Sass Guidelines



These are some general guidelines to writing effective Sass. The same information applies in general to Less, and to some extent CSS, however CSS won’t have the ability to nest selectors like Sass or Less.

Use lowercase letters and hyphens for variables and class names

As developers might become used to the variable format of their preferred language, they might forget that other languages prefer different variable formats. A Javascript developer might decide to use camelCase, a .Net or C# developer might want to use PascalCase, and a ruby developer might want to use snake_case. CSS prefers to use hyphen-case (lisp-case, spinal-case, or kebab-case) for all variables, class names, and element ID selectors.

Do:

.my-class {
    width: $container-width;
}

Don’t:

.my_class {
    width: $container_width;
}

Class and ID selectors don’t need tag names

It’s reasonable to think that you need to include a tag name for a class selector, such as table.responsive-table, but these additional tag name selectors are unnecessary. There should only be one type of element with the class of .responsive-table.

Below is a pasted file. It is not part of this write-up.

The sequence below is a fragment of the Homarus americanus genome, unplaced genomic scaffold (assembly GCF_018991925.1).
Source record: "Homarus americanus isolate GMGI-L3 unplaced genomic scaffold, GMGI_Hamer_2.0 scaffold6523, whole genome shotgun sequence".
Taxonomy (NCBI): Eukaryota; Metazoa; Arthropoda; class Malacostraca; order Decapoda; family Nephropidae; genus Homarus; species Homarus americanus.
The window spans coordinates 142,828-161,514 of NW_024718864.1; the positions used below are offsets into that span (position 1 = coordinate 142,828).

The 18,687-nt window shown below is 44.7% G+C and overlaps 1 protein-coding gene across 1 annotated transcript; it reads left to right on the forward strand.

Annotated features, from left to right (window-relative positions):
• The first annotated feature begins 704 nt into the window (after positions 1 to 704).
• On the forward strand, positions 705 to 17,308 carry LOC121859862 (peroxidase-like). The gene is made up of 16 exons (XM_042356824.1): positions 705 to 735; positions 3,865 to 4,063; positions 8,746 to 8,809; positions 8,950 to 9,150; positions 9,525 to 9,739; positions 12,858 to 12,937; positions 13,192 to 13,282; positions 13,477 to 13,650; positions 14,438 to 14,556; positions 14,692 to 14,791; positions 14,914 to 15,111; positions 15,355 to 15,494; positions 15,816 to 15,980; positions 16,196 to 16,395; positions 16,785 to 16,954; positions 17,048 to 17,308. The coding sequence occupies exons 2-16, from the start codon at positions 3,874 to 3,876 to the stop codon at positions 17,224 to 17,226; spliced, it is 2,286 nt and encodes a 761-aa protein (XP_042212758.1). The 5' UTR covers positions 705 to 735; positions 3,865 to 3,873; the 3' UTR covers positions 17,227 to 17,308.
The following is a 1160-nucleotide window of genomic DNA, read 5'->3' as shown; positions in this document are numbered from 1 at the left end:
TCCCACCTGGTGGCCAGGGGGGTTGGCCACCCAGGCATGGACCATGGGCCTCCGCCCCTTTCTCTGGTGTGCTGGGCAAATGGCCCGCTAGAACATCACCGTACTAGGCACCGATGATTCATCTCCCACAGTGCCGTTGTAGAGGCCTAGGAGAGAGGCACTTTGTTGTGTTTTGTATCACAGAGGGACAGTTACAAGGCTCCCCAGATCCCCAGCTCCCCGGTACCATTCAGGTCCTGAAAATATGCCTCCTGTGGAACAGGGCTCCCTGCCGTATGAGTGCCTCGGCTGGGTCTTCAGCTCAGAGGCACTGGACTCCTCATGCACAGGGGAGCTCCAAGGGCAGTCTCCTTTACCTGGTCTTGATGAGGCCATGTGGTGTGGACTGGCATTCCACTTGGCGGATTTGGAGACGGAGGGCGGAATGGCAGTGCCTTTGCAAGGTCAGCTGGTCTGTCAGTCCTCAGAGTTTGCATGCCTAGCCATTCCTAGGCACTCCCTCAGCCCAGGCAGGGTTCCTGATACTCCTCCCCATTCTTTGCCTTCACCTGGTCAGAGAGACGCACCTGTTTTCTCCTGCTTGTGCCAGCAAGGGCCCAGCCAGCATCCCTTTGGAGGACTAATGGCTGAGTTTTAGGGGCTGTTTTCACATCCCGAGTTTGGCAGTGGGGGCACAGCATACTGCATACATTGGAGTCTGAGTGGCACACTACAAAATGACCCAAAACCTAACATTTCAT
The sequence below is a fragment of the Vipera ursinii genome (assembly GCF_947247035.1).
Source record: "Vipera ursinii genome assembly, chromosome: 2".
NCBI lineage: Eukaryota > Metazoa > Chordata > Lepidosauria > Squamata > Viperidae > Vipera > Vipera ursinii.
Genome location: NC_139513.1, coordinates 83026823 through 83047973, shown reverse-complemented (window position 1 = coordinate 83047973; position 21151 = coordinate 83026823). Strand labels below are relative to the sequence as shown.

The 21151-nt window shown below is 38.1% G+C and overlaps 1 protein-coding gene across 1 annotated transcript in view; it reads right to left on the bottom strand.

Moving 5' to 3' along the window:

Do:

.responsive-table {
    display: table;
}

Don’t:

table.responsive-table {
    display: table;
}

Increase specificity without using !important

The !important flag can start a CSS war where one developer adds the !important flag to override a previously defined selector and the next developer needs to override that so they add another !important, but sometimes that second !important can’t override the first because the selector isn’t as specific as the previous selector. You then run into not only the !important war, but also the specificity war. Soon they’re laying traps above doorways and behind picture frames and giggling incessantly at eachother.

Spy vs Spy

Assume the following code is previously defined in some file:

.responsive-table {
    display: block;
    thead {
      display: block;
    }
    tr {
      display: block;
    }
    th, td {
      display: inline-block;
    }
    tbody {
      display: block;
      tr {
        border: 1px solid black;
        td {
          border: 1px solid black;
        }
      }
    }
}

Do:

/* The following code is mobile-second design */
@media only screen and (max-width: 760px) {
  // all of this is resetting IE9 back to normal table mode
  .responsive-table {
    display: table;